Origin and History
The ship was a sixth rate frigate. She was built at Limehouse and launched in 1756.
During the Seven Years' War, the frigate was under the command of:
- 1756: captain William Foster
- on June 5 1758: captain Edward Jekyll
- 1760: captain Archibald Kennedy
- 1763: captain James Reynolds
The frigate was sold in 1772
Service during the War
On September 17 1756, the frigate sailed from Deptford. About 100 leagues (555 km) west of Lisbon, she captured the Maria Theresa, a French ship arriving from the West Indies, mounting 14 guns and carrying 30 men. A little further south, she took a snow from Bordeaux. A little north-east of Madeira, she was chased by two French men of war but managed to escaped them. On December 26 off the coast of Galicia, she captured the Duc de Penthièvre (50), a French East-Indiaman under captain Villeneuve returning from Madagascar. When the Flamborough proceeded to Cadiz where the Spanish authorities pretended that the Duc de Penthièvre had been captured within gun-shot of the coast of Spain. The Flamborough was forced to restitute her prize.
N.B.: the relation in Complete History identifies the frigate as a privateer in 1756. It might be a different frigate from the newly launched one...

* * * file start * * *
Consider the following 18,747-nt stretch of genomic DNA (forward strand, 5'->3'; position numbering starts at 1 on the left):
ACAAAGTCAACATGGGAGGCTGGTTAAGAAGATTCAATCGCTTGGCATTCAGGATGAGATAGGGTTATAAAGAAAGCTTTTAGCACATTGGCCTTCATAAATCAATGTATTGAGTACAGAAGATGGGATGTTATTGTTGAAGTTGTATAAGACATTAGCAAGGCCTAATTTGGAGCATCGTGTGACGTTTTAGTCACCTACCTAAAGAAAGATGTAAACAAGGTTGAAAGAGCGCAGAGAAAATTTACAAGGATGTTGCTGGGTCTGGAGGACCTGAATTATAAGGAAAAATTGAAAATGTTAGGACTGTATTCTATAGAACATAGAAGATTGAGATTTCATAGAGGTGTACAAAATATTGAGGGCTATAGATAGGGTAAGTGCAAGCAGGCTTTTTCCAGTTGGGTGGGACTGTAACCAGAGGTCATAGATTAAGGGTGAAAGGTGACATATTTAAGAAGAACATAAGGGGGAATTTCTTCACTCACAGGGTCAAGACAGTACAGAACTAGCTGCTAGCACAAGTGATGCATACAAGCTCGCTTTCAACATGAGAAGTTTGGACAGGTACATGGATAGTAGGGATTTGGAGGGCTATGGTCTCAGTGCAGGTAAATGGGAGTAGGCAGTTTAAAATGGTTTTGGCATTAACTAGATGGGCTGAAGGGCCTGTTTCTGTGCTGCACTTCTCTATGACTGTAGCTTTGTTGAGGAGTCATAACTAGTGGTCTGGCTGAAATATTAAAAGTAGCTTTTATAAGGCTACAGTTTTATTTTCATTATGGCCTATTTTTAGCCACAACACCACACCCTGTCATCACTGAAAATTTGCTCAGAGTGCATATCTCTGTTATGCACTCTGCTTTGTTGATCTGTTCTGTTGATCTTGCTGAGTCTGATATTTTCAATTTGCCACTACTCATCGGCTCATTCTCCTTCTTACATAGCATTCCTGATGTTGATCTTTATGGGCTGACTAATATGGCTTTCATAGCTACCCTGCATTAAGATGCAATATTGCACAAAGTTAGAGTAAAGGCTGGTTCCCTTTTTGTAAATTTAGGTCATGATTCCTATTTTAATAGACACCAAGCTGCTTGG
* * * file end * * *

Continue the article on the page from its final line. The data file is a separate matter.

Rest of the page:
At the end of May 1758, the frigate was part of commodore Howe's squadron who, from June 1 to July 1, escorted the amphibious expedition against the French coasts. On June 5 at 2:00 PM, the frigate was part of 4 vessels led by Howe to silence the battery defending the beach in the bay of Cancale and then to clear the beach and to cover the landing. By 4:00 PM, Howe advanced with his 4 vessels against the French battery. Soon after 7:00 PM, the 4 British vessels silenced the battery and cleared the village. From July 31 to September 19 1758, the Flamborough probably took part to the second expedition against the French Coasts.
On April 4 1760, the frigate along with the Biddeford (20) was involved in an action on the Tagus River near Lisbon when 2 French frigates were sighted (Malicieuse (36), Opale (32)). At 5:00 PM, the Flamborough fired several shots at the Malicieuse. By 5:30 PM the 2 French frigates had assembled and attacked the 2 British frigates which were still 5 km apart. At 6:00 PM, the Flamborough had joined the Biddeford. The French tried to disengage but the British pursued them. The Flamborough soon came up with the Opale and, after an exchange of broadsides, let the Biddeford deal with her and pursued the Malicieuse. At 6:30 PM, the Flamborough came up with the Malicieuse and engaged her until 9:00 PM when combat was interrupted to repair. At 9:30 PM, the frigates resumed their duel until 11:00 PM. The Flamborough then pursued her enemy until April 5 at noon but the Malicieuse managed to escape. The Flamborough then sailed for Lisbon to repair and arrived there on April 6. During this action, the Flamborough lost 5 men killed and 10 wounded.
To do: details on the campaigns from 1759 to 1762
N.B.: Complete History mentions 28 guns in 1756
Anonymous, A Complete History of the Present War, from its Commencement in 1756, to the End of the Campaign, 1760, London, 1761, p. 174
Phillip, Michael, Ships of the Old Navy
N.B.: the section Service during the War is mostly derived from our articles depicting the various campaigns, battles and sieges.